On the profile of his social media account, Patient Kaloma, a medical researcher based in the northeastern Democratic Republic of the Congo (DRC), is gazing at a plant that he clinches with his fingers.
For a man who is not keen on expressing himself, Kaloma becomes chatty or even eloquent when it comes to the green plant that seems nothing special to any outsiders.”After sowing the seeds, we must move on to the stage of nurseries. Here we just threw seeds on prepared soil, soon we will move them into the field. After several months, we are ready for harvest.” After a brief introduction, our interview with Kaloma kicked off with a step-by-step run-through of how he works with the plant.
The plant, called Artemisia annua or sweet wormwood plant, is a key element of the cure for malaria, a nightmare that haunts numerous African countries, especially Kaloma’s hometown. According to World Health Organization (WHO), Africa is the continent most affected by malaria, as the disease has claimed 384,000 lives in 2020 on the continent, including nearly 14,000 people in the DRC. “The DRC is a tropical country, people here of the North Kivu Province are victims of malaria. With our research that we have done, we have found that artemisia is a plant that can better treat malaria and other infectious diseases.” Kaloma said.”We have here a scale that helps us measure the grams (of the crushed Artemisia annua), the patient will recover after taking 5 grams per day with a liter of water for a week.” After years of expertise in leading Artemisia annua research on the field and fighting malaria, Kaloma is also nicknamed by local residents “Doctor Artemisia”. “The Chinese showed us a model to follow, they used the plant for a very long time to extract artemisinin. That is why, as Congolese researcher, we need to popularize this plant,” he said.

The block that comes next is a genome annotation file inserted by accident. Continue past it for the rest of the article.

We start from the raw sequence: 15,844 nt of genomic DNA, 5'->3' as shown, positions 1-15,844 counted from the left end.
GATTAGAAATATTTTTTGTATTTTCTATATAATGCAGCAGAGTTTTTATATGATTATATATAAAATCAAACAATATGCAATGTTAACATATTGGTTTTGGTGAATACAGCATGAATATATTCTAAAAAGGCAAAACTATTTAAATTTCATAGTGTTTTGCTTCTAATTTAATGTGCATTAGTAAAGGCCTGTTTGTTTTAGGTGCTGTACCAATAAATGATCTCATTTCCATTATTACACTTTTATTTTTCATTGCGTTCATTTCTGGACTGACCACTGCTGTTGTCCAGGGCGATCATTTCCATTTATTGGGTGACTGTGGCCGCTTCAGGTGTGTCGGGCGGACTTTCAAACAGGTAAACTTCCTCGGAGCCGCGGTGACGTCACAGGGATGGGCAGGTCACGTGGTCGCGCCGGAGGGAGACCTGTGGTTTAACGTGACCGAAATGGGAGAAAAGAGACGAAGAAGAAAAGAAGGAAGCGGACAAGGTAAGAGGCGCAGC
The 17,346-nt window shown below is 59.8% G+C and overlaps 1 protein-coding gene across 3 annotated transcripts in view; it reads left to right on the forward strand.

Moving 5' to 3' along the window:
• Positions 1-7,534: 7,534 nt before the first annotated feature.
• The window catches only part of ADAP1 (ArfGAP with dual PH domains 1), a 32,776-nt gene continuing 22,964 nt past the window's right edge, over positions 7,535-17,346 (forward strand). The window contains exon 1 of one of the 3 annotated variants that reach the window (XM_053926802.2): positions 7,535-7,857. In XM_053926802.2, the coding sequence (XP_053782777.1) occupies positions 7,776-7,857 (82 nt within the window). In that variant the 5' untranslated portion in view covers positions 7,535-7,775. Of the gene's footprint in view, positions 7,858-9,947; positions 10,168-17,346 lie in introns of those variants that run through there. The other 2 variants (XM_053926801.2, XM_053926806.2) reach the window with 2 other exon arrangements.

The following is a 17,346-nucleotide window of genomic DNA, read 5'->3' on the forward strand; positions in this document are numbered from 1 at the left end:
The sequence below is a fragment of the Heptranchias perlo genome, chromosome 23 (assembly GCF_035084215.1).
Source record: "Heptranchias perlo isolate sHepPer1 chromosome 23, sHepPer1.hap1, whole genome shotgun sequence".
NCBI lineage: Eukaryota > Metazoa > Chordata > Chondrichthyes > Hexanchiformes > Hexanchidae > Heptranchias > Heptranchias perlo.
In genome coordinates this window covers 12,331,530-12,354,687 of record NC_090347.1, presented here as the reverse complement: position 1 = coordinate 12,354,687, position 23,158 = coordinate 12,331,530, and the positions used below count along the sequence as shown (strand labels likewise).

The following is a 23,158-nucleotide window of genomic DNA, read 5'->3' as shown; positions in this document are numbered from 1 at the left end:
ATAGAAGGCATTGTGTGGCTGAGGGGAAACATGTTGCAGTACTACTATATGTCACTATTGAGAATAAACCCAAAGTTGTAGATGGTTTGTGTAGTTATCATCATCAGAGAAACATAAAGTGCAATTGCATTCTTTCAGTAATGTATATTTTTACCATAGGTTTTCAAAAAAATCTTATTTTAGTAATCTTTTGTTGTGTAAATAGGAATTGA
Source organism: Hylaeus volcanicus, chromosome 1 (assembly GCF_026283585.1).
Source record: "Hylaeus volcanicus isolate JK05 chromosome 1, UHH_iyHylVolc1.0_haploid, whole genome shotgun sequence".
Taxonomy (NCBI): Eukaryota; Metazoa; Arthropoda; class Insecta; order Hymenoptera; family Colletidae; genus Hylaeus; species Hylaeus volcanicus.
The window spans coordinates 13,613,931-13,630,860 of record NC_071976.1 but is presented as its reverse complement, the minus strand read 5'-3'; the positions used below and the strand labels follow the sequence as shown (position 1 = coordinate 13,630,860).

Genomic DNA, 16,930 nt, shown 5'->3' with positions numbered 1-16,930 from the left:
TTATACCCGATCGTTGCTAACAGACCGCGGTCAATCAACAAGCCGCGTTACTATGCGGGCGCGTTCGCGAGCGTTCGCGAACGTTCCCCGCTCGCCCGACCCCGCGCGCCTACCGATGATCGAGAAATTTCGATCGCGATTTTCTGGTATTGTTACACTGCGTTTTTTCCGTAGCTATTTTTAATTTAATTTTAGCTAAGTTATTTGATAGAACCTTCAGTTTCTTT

Artemisinin, extracted from the plant, proved effective in reducing mortality rates for patients suffering from malaria. The groundbreaking finding was led by Chinese scientist Tu Youyou, who won in 2015 a Nobel Prize for her persistent research on malaria. In late June, after 70 years of struggles against malaria, the WHO granted China a malaria-free certification, a huge inspiration according to Kaloma. “We also need to follow the same model as China, because nowadays the WHO has announced that China is now malaria-free,” he said.
CURE FOR MALARIA AND MORE
About two months after the eruption of volcano Nyiragongo when some of his fields were once swallowed by steaming lava, Kaloma and his team now start picking up the broken pieces, which gives him a new perspective that the plant is more than the cure for the disease.
“The culture of artemisia annua bring opportunities to the younger generation of North Kivu,” he said. As the region is experiencing a population explosion, with more and more young people living and working in urban areas, these young people must be given opportunities to transform local agricultural sectors, he explained.Under Kaloma’s initiative, many young people are now learning about the life-saving plant that could possibly put them on the right track for a better life.
The fight against youth unemployment is a considerable challenge, which demands creation of new agricultural and health enterprises, he noted.
“Young people are the present and future. Artemisia annua is really essential to the creation of a profitable agro-sanitary sector, which is less costly to consumers and more sustainable for a youth with adequate skills.”
“We need to change mindsets and create opportunities in agriculture, and we will see more entrepreneurs. If young people also benefit from a more dynamic entrepreneurial culture, they will be able to ensure their own prosperity and create jobs,” he said.